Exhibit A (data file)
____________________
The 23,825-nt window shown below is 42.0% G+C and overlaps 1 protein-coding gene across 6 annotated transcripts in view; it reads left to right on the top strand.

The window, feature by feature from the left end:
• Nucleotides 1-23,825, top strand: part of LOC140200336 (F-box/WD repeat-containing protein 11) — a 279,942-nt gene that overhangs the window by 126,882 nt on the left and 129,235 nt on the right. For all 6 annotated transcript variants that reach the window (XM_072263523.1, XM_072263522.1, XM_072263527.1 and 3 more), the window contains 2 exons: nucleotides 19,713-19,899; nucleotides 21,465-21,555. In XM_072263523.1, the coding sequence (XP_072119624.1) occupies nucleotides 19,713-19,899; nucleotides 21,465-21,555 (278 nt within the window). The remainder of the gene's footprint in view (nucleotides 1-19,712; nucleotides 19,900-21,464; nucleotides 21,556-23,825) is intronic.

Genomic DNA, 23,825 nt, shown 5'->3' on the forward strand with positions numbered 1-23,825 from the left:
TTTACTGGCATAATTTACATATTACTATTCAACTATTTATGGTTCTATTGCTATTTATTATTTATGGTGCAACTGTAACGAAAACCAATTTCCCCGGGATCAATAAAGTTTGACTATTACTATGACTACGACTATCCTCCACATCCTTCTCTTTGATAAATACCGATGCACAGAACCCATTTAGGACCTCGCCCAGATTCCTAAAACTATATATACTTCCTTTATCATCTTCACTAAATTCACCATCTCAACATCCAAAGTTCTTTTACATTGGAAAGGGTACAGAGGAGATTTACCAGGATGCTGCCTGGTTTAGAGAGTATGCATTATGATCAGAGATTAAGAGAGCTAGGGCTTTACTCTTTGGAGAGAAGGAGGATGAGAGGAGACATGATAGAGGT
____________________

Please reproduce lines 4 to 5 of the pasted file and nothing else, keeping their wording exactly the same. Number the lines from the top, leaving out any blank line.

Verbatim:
Genomic DNA, 23,825 nt, shown 5'->3' on the forward strand with positions numbered 1-23,825 from the left:
TTTACTGGCATAATTTACATATTACTATTCAACTATTTATGGTTCTATTGCTATTTATTATTTATGGTGCAACTGTAACGAAAACCAATTTCCCCGGGATCAATAAAGTTTGACTATTACTATGACTACGACTATCCTCCACATCCTTCTCTTTGATAAATACCGATGCACAGAACCCATTTAGGACCTCGCCCAGATTCCTAAAACTATATATACTTCCTTTATCATCTTCACTAAATTCACCATCTCAACATCCAAAGTTCTTTTACATTGGAAAGGGTACAGAGGAGATTTACCAGGATGCTGCCTGGTTTAGAGAGTATGCATTATGATCAGAGATTAAGAGAGCTAGGGCTTTACTCTTTGGAGAGAAGGAGGATGAGAGGAGACATGATAGAGGT